The new year has begun and it gives me time to reflect on the past year. How exciting has it been? In a short time span, I was privileged to follow up on so many new adventures. Little did I know when I started my coaching study how it would develop. As a professional working in an international environment taught me a lot about communicating with people from different cultures. I wanted to develop this skill on a different level by coaching individuals who graduate and want to have a job experience in an international setting. This turned out to be very successful and one day when I was having lunch with an acquaintance I communicated about the excitement of this new activity. She shared with me that she was looking for a person with expert knowledge on expats. Her company was approached with a new assignment for which she did not have the in-house knowledge. This new assignment she would dare to pursue if I would assist. I instantly agreed and together we started this new chapter in our mutual lives. I was trained by her with the theoretical approach which was developed for this type of coaching. Along the way, she would be my coach for this assignment. The assignment was family coaching in the most extended way you can imagine and mostly for a track of 1 year. It involved the integration of another culture and the way of living. When a highly skilled migrant is invited by a company they mostly leave their home country with their families. Coaching is primarily with the focus on growing children at the age of approximately 16 years and their spouses who need to adapt life in a new country. I started a course Introduction to Psychology to get a better understanding of people in general. The whole coaching process turned out to be very time consuming for me and there were occasions during the coaching track that I needed assistance from behavioral specialists. I ventilated this to my acquaintance with an advice concerning collaboration with other colleagues. She granted me this and I was promoted to manager of the assignment. Two behavioral specialists were introduced to me. I had to select one to assist on this specific assignment. The candidate that I had the best connection with was very well organized in her presentation and a very likable person to collaborate with. When I started working with her she also could report and document on a high level. All of that for a student who graduated and just finished her internship to start her first assignment for the company with me. I discussed the assignment with her and the actions we had to take. I could share with her my knowledge and learn from her as a behavioral specialist. While working on the first assignment I was offered a new assignment to work on. I told my acquaintance that I would like to coordinate this assignment only if I could agree on this with the behavioral specialist with whom I am working right now. I felt that we were the perfect duo for both the assignments. That became coaching journey number two. My goals for 2018? 2018 make way here I come!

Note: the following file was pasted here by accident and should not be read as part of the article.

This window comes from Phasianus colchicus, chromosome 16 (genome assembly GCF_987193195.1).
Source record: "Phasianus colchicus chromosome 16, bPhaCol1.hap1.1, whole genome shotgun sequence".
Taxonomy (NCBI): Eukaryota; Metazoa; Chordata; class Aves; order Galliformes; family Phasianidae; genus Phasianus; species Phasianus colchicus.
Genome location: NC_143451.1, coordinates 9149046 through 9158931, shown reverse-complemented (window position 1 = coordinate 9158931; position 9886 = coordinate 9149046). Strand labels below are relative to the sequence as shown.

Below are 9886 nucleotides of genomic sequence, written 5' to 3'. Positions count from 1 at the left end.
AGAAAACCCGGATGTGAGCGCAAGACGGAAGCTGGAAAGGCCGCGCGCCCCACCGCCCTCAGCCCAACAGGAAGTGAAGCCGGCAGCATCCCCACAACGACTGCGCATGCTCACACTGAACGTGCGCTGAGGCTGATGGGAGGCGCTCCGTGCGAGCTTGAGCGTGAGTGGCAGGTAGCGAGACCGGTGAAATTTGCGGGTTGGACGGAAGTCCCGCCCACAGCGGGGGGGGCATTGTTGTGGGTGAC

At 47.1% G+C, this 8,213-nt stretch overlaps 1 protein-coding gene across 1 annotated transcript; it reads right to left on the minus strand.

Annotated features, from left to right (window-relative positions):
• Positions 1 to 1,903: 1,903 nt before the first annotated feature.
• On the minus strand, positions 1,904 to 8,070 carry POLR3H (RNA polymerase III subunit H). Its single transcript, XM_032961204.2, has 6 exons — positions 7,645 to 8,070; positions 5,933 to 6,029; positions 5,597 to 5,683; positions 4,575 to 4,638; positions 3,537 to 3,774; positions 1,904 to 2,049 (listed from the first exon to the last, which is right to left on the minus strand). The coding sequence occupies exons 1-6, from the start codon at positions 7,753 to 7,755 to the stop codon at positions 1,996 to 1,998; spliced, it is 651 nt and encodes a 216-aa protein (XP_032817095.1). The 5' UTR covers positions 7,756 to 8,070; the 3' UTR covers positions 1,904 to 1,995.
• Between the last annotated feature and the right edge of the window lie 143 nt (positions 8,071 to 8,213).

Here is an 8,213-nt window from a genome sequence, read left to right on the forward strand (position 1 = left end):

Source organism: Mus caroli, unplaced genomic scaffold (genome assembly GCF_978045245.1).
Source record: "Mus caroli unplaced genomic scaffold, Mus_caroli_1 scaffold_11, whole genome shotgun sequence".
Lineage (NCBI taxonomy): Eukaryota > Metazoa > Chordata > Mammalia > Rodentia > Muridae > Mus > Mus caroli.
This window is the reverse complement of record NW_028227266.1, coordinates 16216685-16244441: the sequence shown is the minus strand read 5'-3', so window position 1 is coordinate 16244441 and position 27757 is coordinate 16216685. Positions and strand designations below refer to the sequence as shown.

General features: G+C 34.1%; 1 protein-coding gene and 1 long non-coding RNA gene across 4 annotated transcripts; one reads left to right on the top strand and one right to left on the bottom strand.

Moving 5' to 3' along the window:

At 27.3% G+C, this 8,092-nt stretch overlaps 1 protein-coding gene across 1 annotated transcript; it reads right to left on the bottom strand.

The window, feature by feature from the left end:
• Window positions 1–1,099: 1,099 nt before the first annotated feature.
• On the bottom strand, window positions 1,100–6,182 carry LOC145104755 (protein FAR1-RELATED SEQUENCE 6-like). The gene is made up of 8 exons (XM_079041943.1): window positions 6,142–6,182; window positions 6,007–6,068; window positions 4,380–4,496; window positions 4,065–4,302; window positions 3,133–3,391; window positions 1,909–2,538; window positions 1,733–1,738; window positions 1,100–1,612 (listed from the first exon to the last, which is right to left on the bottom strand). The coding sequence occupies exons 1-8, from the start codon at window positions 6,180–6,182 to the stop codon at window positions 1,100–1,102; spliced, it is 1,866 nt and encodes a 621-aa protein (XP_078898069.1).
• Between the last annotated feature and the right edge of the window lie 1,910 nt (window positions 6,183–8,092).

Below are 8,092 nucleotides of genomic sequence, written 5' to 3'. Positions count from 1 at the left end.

Your story, our platform: If you’ve got a story and would like to share it with other Femflectors, please let us know. Femflection is all about transferring learnings to help others, be they big or subtle. We want to connect with your feelings, your learnings, your reflections or your hopes for the future – in blog or interview format. Express yourself here. Get in touch with us via anja.uitdehaag@femflection.com

For more content visit our website http://www.femflection.com

It is Great to Know You don’t Know ….

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By: Anja Uitdehaag 

Admitting you don’t know something could be seen as a sign of weakness. What do you do?

First of all relax.

Don’t stress about it.

You don’t come into the job knowing all there is to know about everything.

No matter what is your day to day work, it’s absolutely normal not to know everything. You’ll keep your credibility by saying, “I don’t know, but I’ll check for the answer”, than trying to answers with information you aren’t sure.

MORE IMPORTANTLY:

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SO WHY NOT YOU?

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 By: Anja Uitdehaag

“If your dreams do not scare you, they are not big enough.” — Ellen Johnson Sirleaf

All kids dream big. They want to be super famous, super meaningful, super powerful superheroes. (I used to spend quite a bit of time dreaming about doing something special and be famous for making a positive difference to the whole world in my own way.)

As we mature, these dreams are typically educated out of us. With age comes “wisdom” and a more “practical” perspective. We lower our expectations and often fear failure and risk taking.

Such a shame!

Even if not every aspect of our dreams is realized, our dreams herald big results.

What most successful people have in common is that they had dreams and consistently maintained a “think big” attitude.